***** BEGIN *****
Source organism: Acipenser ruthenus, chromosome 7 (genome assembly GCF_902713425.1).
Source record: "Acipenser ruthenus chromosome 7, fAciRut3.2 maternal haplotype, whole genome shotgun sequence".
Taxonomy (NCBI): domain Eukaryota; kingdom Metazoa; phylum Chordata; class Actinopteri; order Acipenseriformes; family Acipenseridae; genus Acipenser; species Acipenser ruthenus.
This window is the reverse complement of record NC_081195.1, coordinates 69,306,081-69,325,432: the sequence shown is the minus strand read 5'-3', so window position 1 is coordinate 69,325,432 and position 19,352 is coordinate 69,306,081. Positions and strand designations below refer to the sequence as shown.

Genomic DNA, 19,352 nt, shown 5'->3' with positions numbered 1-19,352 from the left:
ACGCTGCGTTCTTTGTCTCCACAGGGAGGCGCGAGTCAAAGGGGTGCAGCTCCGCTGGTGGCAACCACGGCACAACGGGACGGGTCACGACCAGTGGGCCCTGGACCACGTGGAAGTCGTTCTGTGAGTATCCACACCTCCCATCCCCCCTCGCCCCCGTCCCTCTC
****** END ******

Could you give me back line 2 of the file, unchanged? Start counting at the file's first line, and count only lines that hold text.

Source record: "Acipenser ruthenus chromosome 7, fAciRut3.2 maternal haplotype, whole genome shotgun sequence".